Because of the tremendous variety of issues and cases, the work of a federal judge is never boring. The position of magistrate judge combines the ability to do scholarly opinion writing with the need to be practical and to act quickly and decisively.
The process for selection of magistrate judges is governed by 28 U.S.C. § 631, et seq. Chapter 1 of the Regulations of the Judicial Conference establishes standards and procedures for the appointment of U.S. magistrate judges. Among other requirements, magistrate judges must be at least five-year members in good standing of a Bar of the highest court of a state and not related by blood or marriage to a judge of the appointing court. The court appoints a merit selection panel (similar to a judicial nominating commission) to receive and review applications.
Although the applicable Judicial Conference regulations do not specify exactly how the merit selection panel is to proceed, traditionally the panel, relying upon the lengthy written application submitted by each applicant, will select applicants for a personal interview with the panel. The panel will then recommend to the Court a final group of applicants whom the panel deems to be best qualified. Those finalists will then be interviewed by the district judges sitting en banc. The district judges make the final selection of the nominee.
The nominee will be required to undergo an FBI background check and an IRS check. The FBI background check is comprehensive, entailing both written questions and a personal interview with the nominee and others who know the nominee personally and professionally. The information sought in the FBI background check is similar to the information all attorneys provided to The Missouri Bar as part of their background check before becoming Missouri lawyers. Upon receipt of the FBI background check the Judges of the Court will make a final suitability determination as to whether the person is qualified to be named as a magistrate judge.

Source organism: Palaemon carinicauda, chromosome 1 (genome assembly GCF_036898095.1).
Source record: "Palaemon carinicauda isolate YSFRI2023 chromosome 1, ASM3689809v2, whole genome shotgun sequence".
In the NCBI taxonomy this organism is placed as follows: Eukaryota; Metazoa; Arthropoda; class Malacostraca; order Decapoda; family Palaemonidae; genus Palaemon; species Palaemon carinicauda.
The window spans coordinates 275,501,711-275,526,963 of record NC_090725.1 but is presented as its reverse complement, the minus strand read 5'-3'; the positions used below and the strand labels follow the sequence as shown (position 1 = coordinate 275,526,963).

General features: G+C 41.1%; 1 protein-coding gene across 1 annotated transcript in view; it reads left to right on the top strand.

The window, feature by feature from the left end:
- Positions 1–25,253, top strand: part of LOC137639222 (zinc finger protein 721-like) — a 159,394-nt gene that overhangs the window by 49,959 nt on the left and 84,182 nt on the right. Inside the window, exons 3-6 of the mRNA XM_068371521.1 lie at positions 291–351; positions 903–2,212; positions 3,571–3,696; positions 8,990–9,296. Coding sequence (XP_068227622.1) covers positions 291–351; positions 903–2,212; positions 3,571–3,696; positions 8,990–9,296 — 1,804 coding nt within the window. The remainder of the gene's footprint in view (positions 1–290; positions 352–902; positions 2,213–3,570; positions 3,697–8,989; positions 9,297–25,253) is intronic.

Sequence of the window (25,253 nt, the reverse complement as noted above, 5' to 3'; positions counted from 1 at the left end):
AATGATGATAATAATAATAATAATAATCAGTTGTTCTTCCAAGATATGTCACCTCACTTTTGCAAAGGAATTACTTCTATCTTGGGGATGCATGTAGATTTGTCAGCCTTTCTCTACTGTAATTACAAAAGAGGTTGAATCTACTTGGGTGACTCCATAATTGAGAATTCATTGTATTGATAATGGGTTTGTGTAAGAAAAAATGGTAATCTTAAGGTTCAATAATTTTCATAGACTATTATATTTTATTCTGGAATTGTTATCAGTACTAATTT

A publication by the Administrative Office of the United States Courts, entitled “The Selection, Appointment, and Reappointment of United States Magistrate Judges,” available here, lists certain criteria such as personal characteristics, legal skills and professional background that may be considered in evaluating applicants. Scholarship, type of law practice and knowledge of the federal court system are important considerations.
The pamphlet reminds panel members that “during their deliberations, the members should bear in mind the judicial nature of the office of United States Magistrate Judge” and “bear in mind that the essential roles of a magistrate judge are to dispense justice and to assist the judges of the district courts in disposing of the court’s caseload effectively and efficiently.”
Magistrate judges perform an extremely important role in the administration of justice in the Eastern District of Missouri. I encourage all interested and qualified persons to seriously consider applying for these positions.
The deadline is May 2. The public notice and application are on the court’s website at www.moed.uscourts.gov.